The simplest form of a LBHT instruction prefetches a single BHT entry. The instruction consists of an opcode and branch/target address pair, where the branch/target address pair specifies the branch and target address for the upcoming branch. These addresses may be expressed as a relative distance from the LBHT instruction, base/displacement encoding of each address, register value plus offset, or represent the actual BHT entry settings (branch and target address values).

FIGS. 7 a-c illustrate exemplary embodiments of Load BHT instructions. FIG. 7 a, includes an opcode field 702, a length field 704, and an address identifier 706. The length field 704 specifies the numbers of entries to load from the BISA 308 to the BHT 320. The length field 704 may be expressed as a binary encoding in the instruction, or a register, where the value in the register indicates the number of entries to load. The address identifier 706 identifies the BISA 308 address that contains the branch prediction information (BHT 320 entries) to load. Opcode 702 allows simultaneous loading of the BHT 320 and NEB 402, or independent loading of the BHT 320. All entries loaded into the NEB 402 have a confirmation bit set to zero. The confirmation bit will determine if the entry is written into the BISA 308 when an unload BHT instruction is encountered.

FIG. 7 b illustrates an alternative exemplary embodiment of an encoding for the Load BHT instruction. The opcode field 702, the length field 704, and the address identifier 706 are similar to the fields described above regarding FIG. 7 a. The load BHT instruction includes a mask value 708 that allows the load instruction to selectively load branch information according to, for example, address range, thread or program IDs, and branch types. For example, one mask value 708 may specify that only branch information (branch address 602 values found in the BISA) within n bytes of the Load BHT are to be loaded from the BISA 308 into the BHT 320. In this example, the distance between the Load BHT instruction and the branch address 602 is determined by calculating the difference (in absolute value) between the address of the Load BHT instruction and each branch address 602 found in the BISA. The branch prediction information with branch addresses less than n bytes from the Load BHT instruction are then loaded to the branch prediction memory. The value of n may be, for example, from 16 to 4K.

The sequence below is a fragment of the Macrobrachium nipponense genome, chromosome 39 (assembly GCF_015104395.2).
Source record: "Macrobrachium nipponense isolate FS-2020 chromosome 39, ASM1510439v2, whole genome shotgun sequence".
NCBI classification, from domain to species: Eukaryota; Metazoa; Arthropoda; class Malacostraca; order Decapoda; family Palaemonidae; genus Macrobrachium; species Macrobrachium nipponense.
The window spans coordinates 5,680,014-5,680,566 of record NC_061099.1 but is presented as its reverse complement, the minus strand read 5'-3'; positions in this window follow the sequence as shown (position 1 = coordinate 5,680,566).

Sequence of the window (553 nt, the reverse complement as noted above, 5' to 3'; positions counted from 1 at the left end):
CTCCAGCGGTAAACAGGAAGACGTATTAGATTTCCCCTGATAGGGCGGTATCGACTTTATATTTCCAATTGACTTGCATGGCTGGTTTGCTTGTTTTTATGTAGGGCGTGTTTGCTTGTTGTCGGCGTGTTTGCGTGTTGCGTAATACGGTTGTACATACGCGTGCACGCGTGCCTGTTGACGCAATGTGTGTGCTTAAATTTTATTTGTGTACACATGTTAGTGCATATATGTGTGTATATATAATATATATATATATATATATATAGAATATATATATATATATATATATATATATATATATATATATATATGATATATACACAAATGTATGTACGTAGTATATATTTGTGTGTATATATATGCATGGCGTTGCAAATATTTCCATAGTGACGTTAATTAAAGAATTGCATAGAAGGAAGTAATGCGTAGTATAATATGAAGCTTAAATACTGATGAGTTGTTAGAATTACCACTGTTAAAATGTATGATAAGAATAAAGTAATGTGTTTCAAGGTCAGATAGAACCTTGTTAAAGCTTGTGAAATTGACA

Other examples of mask values 708 may specify a thread or program space identifier where only entries with matching tag information 606 (from the BISA 308) will be loaded into the BHT 320. Finally, other mask values 708 may select BHT entries according to an opcode type, or branch type (conditional, unconditional). All entries loaded into the NEB 402 have the confirmation bit set to zero. The confirmation bit will determine if the entry is unloaded into the BISA 308 when an unload BHT instruction is encountered.

FIG. 7 c illustrates another alternative exemplary embodiment of an encoding for the Load BHT instruction. The opcode field 702 and the address identifier 706 are similar to the fields described above regarding FIG. 7 a. The length field 704 is not included, however the length field 704 is specified as a value in the BISA 308.